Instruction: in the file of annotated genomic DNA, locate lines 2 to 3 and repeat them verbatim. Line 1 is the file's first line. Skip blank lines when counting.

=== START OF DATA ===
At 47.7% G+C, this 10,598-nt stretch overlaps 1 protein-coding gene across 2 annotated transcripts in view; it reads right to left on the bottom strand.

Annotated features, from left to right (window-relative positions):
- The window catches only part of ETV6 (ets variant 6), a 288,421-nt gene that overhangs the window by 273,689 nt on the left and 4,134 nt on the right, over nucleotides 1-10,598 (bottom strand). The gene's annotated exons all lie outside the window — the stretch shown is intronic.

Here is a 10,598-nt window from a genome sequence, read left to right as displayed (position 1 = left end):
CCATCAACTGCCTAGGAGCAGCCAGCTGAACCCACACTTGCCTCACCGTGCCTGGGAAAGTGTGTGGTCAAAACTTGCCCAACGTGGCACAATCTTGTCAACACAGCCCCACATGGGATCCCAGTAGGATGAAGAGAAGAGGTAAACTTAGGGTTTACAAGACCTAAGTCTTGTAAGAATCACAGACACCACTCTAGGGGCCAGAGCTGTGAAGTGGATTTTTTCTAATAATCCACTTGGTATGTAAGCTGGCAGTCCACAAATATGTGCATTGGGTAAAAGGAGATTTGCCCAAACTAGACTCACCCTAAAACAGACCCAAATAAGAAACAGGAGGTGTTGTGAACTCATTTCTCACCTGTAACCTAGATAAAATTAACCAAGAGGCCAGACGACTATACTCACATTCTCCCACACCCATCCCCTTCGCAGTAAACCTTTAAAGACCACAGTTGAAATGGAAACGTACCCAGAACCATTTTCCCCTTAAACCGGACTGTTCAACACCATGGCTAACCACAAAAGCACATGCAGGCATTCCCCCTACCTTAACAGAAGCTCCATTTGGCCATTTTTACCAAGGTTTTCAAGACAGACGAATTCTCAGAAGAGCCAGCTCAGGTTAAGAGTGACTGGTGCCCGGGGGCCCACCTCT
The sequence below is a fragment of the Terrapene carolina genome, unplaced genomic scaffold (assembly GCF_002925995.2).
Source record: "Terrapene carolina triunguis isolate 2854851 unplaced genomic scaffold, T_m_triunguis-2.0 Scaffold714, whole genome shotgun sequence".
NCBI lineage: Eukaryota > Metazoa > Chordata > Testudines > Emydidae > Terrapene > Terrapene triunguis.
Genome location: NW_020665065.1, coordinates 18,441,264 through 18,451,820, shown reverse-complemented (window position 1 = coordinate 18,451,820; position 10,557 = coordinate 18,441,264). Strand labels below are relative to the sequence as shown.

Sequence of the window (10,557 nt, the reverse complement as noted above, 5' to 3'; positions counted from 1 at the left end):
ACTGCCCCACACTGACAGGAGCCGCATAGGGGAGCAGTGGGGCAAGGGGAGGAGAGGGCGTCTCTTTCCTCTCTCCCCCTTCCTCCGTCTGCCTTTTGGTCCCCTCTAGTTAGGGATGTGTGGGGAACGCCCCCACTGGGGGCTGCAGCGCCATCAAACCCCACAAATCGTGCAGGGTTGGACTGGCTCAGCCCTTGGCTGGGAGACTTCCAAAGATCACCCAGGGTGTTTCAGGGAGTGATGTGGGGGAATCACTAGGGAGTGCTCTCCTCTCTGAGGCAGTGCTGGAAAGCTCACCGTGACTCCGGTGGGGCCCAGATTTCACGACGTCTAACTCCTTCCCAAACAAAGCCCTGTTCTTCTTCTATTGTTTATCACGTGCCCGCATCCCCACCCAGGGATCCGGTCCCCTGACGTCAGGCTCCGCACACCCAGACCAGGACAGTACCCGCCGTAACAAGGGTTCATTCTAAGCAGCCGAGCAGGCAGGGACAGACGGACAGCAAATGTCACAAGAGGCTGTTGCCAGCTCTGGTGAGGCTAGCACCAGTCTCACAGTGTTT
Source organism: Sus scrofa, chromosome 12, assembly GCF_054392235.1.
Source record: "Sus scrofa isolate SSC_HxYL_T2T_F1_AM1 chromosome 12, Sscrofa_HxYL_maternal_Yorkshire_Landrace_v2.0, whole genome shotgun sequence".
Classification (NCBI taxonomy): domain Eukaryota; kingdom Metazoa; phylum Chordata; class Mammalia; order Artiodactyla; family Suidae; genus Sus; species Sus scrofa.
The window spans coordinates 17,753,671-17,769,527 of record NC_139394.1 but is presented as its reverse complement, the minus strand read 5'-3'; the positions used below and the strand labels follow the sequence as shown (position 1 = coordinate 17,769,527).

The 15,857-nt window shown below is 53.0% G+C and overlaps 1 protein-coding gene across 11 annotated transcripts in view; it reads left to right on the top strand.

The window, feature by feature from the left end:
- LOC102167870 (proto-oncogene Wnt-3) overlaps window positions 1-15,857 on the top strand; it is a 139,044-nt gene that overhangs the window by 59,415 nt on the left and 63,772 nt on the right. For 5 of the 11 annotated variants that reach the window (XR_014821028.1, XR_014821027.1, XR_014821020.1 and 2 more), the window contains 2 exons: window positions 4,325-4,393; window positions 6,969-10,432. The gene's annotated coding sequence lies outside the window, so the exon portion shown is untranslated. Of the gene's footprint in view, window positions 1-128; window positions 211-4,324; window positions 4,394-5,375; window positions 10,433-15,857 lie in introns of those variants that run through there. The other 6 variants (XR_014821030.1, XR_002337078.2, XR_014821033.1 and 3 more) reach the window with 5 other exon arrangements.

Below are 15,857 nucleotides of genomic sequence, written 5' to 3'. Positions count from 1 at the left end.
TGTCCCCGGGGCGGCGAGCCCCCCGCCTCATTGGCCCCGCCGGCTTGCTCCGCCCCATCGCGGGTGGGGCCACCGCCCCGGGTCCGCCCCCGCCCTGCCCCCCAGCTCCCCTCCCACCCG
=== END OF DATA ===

Annotated features, from left to right (window-relative positions):
- The window catches only part of ETV6 (ets variant 6), a 288,421-nt gene that overhangs the window by 273,689 nt on the left and 4,134 nt on the right, over nucleotides 1-10,598 (bottom strand). The gene's annotated exons all lie outside the window — the stretch shown is intronic.